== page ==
A new annotated edition of Yeats’s indispensable, lifelong work of philosophy—a meditation on the connections between the imagination, history, and the metaphysical—this volume reveals the poet’s greatest thoughts on the occult.
First published in 1925, and then substantially revised by the author in 1937, A Vision is a unique work of literary modernism, and revelatory guide to Yeats’s own poetry and thinking. Indispensable to an understanding of the poet’s late work, and entrancing on its own merit, the book presents the “system” of philosophy, psychology, history, and the life of the soul that Yeats and his wife, George, received and created by means of mediumistic experiments from 1917 through the early 1920s. Yeats obsessively revised the original book that he wrote in 1925, and the 1937 version is the definitive version of what Yeats wanted to say.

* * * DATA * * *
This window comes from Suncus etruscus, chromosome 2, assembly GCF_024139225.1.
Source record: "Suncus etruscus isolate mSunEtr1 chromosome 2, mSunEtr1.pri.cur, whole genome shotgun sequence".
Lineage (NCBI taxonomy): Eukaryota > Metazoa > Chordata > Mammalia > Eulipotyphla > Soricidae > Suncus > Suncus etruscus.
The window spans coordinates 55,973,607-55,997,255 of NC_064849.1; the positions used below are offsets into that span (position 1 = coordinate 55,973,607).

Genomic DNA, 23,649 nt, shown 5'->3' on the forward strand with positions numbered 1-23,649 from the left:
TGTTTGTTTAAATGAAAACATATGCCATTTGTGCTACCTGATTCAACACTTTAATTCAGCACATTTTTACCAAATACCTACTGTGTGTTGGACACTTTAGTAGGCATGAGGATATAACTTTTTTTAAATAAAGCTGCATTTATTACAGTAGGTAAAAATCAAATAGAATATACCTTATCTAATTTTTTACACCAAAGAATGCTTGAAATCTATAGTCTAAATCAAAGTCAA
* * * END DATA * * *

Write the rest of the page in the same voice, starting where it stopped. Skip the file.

Now, presented in a scholarly edition for the first time by Yeats scholars Margaret Mills Harper and Catherine E. Paul, the 1937 version of A Vision is an important, essential literary resource and a must-have for all serious readers of Yeats.
William Butler Yeats is generally considered to be Ireland’s greatest poet, living or dead, and one of the most important literary figures of the twentieth century. He was awarded the Nobel Prize in Literature in 1923.
Catherine E. Paul is Associate Professor of English at Clemson University. She is the author of Poetry in the Museums of Modernism: Yeats, Pound, Moore, Stein and of numerous articles relating to modernist studies.
Margaret Mills Harper, a coeditor of Yeat’s “Vision” Papers (volumes 3 and 4), is the author of Wisdom of Two: The Spiritual and Literary Collaboration of George and W.B. Yeats, The Aristocracy of Art in Joyce and Wolfe, and numerous articles on Yeats, Irish literature, and literary modernism. She is Professor of English and Women’s Studies at Georgia State University.
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